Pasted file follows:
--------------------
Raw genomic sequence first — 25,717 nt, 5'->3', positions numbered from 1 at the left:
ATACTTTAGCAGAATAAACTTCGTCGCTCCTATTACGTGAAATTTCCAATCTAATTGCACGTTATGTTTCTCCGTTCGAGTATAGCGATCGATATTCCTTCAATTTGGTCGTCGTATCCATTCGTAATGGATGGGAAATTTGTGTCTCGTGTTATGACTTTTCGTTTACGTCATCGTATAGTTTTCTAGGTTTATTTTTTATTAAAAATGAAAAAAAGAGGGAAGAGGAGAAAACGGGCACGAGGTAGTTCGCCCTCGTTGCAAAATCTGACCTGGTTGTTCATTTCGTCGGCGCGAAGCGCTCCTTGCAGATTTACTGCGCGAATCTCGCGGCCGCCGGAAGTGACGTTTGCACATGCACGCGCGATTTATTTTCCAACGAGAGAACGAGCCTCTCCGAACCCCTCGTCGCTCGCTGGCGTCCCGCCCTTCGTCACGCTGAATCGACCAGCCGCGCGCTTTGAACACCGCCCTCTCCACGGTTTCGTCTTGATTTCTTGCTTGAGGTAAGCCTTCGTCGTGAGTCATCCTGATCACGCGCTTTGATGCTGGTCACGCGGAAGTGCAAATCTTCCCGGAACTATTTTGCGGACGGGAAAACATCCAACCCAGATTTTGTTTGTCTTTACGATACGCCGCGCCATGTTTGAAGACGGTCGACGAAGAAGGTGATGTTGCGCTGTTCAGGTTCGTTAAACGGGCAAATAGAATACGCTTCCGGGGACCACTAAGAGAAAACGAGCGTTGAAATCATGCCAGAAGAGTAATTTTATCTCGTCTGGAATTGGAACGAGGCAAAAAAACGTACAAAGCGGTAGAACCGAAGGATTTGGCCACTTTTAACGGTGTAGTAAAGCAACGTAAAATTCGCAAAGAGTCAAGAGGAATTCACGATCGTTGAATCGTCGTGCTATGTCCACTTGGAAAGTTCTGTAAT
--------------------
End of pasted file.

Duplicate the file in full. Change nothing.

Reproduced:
Raw genomic sequence first — 25,717 nt, 5'->3', positions numbered from 1 at the left:
ATACTTTAGCAGAATAAACTTCGTCGCTCCTATTACGTGAAATTTCCAATCTAATTGCACGTTATGTTTCTCCGTTCGAGTATAGCGATCGATATTCCTTCAATTTGGTCGTCGTATCCATTCGTAATGGATGGGAAATTTGTGTCTCGTGTTATGACTTTTCGTTTACGTCATCGTATAGTTTTCTAGGTTTATTTTTTATTAAAAATGAAAAAAAGAGGGAAGAGGAGAAAACGGGCACGAGGTAGTTCGCCCTCGTTGCAAAATCTGACCTGGTTGTTCATTTCGTCGGCGCGAAGCGCTCCTTGCAGATTTACTGCGCGAATCTCGCGGCCGCCGGAAGTGACGTTTGCACATGCACGCGCGATTTATTTTCCAACGAGAGAACGAGCCTCTCCGAACCCCTCGTCGCTCGCTGGCGTCCCGCCCTTCGTCACGCTGAATCGACCAGCCGCGCGCTTTGAACACCGCCCTCTCCACGGTTTCGTCTTGATTTCTTGCTTGAGGTAAGCCTTCGTCGTGAGTCATCCTGATCACGCGCTTTGATGCTGGTCACGCGGAAGTGCAAATCTTCCCGGAACTATTTTGCGGACGGGAAAACATCCAACCCAGATTTTGTTTGTCTTTACGATACGCCGCGCCATGTTTGAAGACGGTCGACGAAGAAGGTGATGTTGCGCTGTTCAGGTTCGTTAAACGGGCAAATAGAATACGCTTCCGGGGACCACTAAGAGAAAACGAGCGTTGAAATCATGCCAGAAGAGTAATTTTATCTCGTCTGGAATTGGAACGAGGCAAAAAAACGTACAAAGCGGTAGAACCGAAGGATTTGGCCACTTTTAACGGTGTAGTAAAGCAACGTAAAATTCGCAAAGAGTCAAGAGGAATTCACGATCGTTGAATCGTCGTGCTATGTCCACTTGGAAAGTTCTGTAAT